In the early modern period, Italian Jewry comprised of three major groups- the Italianate, the Ashkenazic, and the Sephardic Jews. These Jews lived in several major cities, including Rome, Venice, Padua, Mantua, Florence, and somewhat later in Livorno (Leghorn). The Italianate community dated its origins as far back as during the Roman Empire. In the late fourteenth and in the fifteenth centuries, many Jews, along with Christian artisans and merchants, migrated to the Italian peninsula from German lands, encouraged by Italian dukes and Renaissance popes, and motivated by hopes for more prosperous lives. After the Expulsion of the Jews from Spain in 1492, many Sephardic Jews began to move to Italian cities, whether from the Ottoman Empire or directly from the Iberian Peninsula (see above). In the seventeenth century, another wave of Ashkenazic migrants arrived from eastern Europe following the Chmielnicki massacres of 1648-9.

Jewish life in early modern Italy can be roughly divided into two periods. In the first period, the Renaissance, Jews were encouraged to settle in Italian cities (including towns in the Papal States, like Ancona) because they were able to offer valuable financial services. These affluent Jewish bankers also became patrons of the arts and sciences. The second period, roughly that of the Counter-Reformation, brought a new phenomenon, the Jewish ghetto, as well as other restrictive measures, including book censorship.

The term “ghetto” is often misunderstood and deserves brief comment. It comes from the name of the island Ghetto Nuovo, on which the first enclosed Jewish quarter in Venice was established in 1516. This original “ghetto” was created as a measure to allow Ashkenazi moneylenders to live in the city. Later, in 1541, as Sephardic Jewish merchants from the Ottoman Empire became an increasingly active presence in the city, the Venetian government granted these “Levantine” Jews their own segregated area of the city, the adjoining Ghetto Vecchio, which was connected to the Ghetto Nuovo by a wooden footbridge over a canal. There is no consensus on the meaning of the word, but some scholars argue that it derives from an old Italian word for “foundry,” because a foundry had existed in the Ghetto Nuovo.

It was only in the decades after Pope Paul IV issued the 1555 papal bull Cum Nimis Absurdum that the establishment of Jewish ghettos became accepted policy throughout Italy. (It was not until the 1590s that the term “ghetto” was adopted by contemporaries to refer to the many enclosed Jewish quarters that by then had been established.) The creation of an enclosed Jewish quarter where all Jews were required to live sometimes actually led to the creation of a formal Jewish community. This was the case for the Jews of Tuscany, who were forced to move to a newly created Jewish quarter in Florence in 1571. Until that time, Jews in Tuscany had not been viewed by Tuscan authorities (or by themselves) as a collective “Jewish community.” These Jews, numbering 712 persons altogether according to a census taken prior to the establishment of the ghetto, had lived scattered in 21 Tuscan towns. They had been regarded by town and Tuscan officials as individuals or individual families, rather than a Jewish community.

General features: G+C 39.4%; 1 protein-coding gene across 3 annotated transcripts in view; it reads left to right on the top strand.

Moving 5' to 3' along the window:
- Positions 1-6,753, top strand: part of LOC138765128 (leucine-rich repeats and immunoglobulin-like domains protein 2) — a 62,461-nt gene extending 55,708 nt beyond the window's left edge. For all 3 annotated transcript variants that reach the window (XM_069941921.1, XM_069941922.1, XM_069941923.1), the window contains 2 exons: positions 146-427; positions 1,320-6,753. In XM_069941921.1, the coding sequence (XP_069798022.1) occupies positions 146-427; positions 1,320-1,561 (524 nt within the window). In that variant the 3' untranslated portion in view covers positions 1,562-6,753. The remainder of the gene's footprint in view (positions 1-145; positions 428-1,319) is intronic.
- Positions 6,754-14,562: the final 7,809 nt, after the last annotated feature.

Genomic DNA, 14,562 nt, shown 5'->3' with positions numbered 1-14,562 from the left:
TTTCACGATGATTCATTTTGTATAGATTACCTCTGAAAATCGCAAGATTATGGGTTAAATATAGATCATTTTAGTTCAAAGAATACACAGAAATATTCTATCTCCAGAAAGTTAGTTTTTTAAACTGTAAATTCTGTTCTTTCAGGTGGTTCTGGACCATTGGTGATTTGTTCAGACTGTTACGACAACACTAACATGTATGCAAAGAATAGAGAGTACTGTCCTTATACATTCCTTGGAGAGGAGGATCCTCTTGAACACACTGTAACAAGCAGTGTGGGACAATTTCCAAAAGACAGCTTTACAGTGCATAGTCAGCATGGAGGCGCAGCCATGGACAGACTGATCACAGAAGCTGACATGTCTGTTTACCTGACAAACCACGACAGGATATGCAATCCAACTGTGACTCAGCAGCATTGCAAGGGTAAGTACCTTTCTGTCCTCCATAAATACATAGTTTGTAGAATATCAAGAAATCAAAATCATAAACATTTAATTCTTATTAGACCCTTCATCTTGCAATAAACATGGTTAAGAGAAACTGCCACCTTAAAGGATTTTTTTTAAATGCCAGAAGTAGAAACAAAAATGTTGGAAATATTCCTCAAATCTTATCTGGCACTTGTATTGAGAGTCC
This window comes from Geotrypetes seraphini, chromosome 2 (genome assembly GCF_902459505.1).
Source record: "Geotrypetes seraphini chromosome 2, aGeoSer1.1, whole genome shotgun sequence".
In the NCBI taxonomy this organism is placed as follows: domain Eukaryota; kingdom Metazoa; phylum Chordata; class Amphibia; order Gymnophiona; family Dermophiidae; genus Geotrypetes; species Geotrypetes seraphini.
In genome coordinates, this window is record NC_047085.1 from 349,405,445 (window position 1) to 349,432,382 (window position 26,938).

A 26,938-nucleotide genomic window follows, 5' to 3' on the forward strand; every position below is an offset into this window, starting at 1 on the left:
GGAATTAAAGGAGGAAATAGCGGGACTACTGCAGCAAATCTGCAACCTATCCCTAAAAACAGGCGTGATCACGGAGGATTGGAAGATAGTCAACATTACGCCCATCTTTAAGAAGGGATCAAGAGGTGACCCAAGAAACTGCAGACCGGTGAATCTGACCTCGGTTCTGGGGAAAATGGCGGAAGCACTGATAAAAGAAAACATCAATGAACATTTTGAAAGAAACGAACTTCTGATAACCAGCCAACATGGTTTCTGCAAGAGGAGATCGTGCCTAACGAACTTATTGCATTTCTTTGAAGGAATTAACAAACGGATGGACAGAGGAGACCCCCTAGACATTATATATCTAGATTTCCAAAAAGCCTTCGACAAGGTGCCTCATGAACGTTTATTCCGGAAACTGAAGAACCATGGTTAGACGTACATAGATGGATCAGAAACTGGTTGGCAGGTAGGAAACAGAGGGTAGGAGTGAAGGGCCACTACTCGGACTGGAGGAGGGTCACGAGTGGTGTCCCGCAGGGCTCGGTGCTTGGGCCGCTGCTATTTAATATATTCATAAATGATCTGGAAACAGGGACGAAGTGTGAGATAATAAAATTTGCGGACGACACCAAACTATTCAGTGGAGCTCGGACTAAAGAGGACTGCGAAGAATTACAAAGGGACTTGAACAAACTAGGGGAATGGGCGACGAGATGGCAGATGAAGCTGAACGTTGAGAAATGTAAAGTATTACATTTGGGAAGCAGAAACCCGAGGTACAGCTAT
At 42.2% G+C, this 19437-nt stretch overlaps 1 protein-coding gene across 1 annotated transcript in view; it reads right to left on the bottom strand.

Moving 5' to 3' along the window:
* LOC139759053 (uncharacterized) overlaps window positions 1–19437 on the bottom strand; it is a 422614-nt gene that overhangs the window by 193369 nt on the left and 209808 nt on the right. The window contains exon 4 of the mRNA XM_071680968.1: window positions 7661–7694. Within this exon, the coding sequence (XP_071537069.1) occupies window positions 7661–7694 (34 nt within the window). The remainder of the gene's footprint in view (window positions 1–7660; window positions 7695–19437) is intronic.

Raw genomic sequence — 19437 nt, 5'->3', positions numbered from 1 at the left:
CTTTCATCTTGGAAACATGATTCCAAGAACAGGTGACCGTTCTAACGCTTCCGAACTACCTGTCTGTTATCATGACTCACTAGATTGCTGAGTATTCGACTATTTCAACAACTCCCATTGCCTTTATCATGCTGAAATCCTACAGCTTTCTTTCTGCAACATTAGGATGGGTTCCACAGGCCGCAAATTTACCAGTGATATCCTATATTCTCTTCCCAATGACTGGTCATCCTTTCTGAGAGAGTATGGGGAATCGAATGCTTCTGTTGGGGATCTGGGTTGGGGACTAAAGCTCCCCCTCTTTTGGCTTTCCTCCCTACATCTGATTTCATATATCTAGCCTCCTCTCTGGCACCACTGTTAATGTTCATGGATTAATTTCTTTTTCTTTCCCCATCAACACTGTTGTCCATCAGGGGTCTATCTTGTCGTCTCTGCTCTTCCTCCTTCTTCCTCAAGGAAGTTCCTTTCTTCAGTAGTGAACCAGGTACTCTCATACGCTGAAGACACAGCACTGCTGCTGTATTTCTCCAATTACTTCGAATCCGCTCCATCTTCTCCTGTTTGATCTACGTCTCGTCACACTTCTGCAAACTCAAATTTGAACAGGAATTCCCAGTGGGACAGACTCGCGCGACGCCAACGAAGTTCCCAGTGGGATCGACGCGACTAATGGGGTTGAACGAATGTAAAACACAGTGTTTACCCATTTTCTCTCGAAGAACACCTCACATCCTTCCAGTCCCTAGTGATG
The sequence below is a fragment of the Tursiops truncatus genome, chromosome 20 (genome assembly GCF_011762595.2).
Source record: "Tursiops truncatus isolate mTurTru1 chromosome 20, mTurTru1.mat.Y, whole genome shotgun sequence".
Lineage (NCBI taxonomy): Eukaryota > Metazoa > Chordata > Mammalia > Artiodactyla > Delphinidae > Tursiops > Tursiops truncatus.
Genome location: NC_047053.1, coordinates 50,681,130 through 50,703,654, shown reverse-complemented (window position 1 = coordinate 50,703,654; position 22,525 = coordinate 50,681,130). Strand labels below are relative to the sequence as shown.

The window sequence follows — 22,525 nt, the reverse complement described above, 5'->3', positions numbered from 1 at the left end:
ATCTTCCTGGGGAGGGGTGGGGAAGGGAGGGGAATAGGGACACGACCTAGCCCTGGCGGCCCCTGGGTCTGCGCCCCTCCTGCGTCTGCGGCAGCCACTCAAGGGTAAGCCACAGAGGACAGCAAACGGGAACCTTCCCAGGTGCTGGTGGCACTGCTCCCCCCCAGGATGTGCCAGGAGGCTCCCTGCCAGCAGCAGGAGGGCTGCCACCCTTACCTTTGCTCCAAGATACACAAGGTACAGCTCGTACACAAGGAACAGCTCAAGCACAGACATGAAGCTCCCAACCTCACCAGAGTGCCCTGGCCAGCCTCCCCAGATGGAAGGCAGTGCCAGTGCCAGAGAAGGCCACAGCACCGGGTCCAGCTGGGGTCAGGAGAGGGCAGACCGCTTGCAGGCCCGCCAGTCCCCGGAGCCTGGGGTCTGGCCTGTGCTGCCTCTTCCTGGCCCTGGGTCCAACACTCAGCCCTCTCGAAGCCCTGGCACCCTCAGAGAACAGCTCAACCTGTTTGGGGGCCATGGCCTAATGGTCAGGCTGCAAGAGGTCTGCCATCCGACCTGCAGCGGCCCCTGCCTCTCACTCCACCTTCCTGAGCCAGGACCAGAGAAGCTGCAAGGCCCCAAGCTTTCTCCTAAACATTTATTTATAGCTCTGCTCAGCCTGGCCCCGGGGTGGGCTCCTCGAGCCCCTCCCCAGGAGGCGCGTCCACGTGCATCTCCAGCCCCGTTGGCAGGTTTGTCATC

While the ghetto in Rome was created shortly after the issuance of Cum Nimis Absurdum, the ghettoization of Italian Jewry was a rather lengthy process. Some were only created in the seventeenth century- Verona in 1600, Mirandola in 1602, Padua in 1603, Mantua in 1612, Rovigo in 1613, Ferrara in 1624. The last ghetto was established in Corregio in 1779. Sometimes difficulties in establishing the ghetto arose because Christians did not want to give up their properties and transfer them to Jews, as happened in Regio Emilia where the process of establishing a ghetto started in 1611 but was not completed till 1670.

Despite the hardships that ghettoization brought to the Jewish community, such as being forced to rent apartments from Christian landlords at high prices, overcrowding, and the imposition of a nightly curfew, Jewish scholarship and culture flourished. Naturally, ghettoization did not inhibit creativity in the traditional Jewish areas of halakhah and kabbalah. Although physically separated from Christians in their dwellings, Jews did not in fact live in cultural isolation from their Italian Christian neighbors. Evidence from Christian courts further suggests that Jews and Christians studied together and socialized in pasticerias and grecolaias (pastry shops and wine shops often run by Greeks), eating and drinking together. An early sixteenth-century translation into Italian of a Yiddish manual for Jewish women on women’s commandments indicates that Jewish women read Ariosto’s Orlando Furioso and Boccaccio’s Decameron, among other works. Theater, music, literature, and the sciences were cultivated by Jews in Hebrew, Ladino, and Italian (see the relevant sections below), leaving a treasure trove of evidence indicating a high level of Jewish acculturation and extensive Jewish-Christian interaction, at least at the elite level. Leone Modena, a seventeenth-century rabbi and intellectual, tells us in his memoirs of Christian dignitaries visiting synagogues to listen to sermons delivered by Jewish rabbis, including those of Modena himself. Modena, for his part, wrote poetry and panegyrics in Italian for his Christian patrons.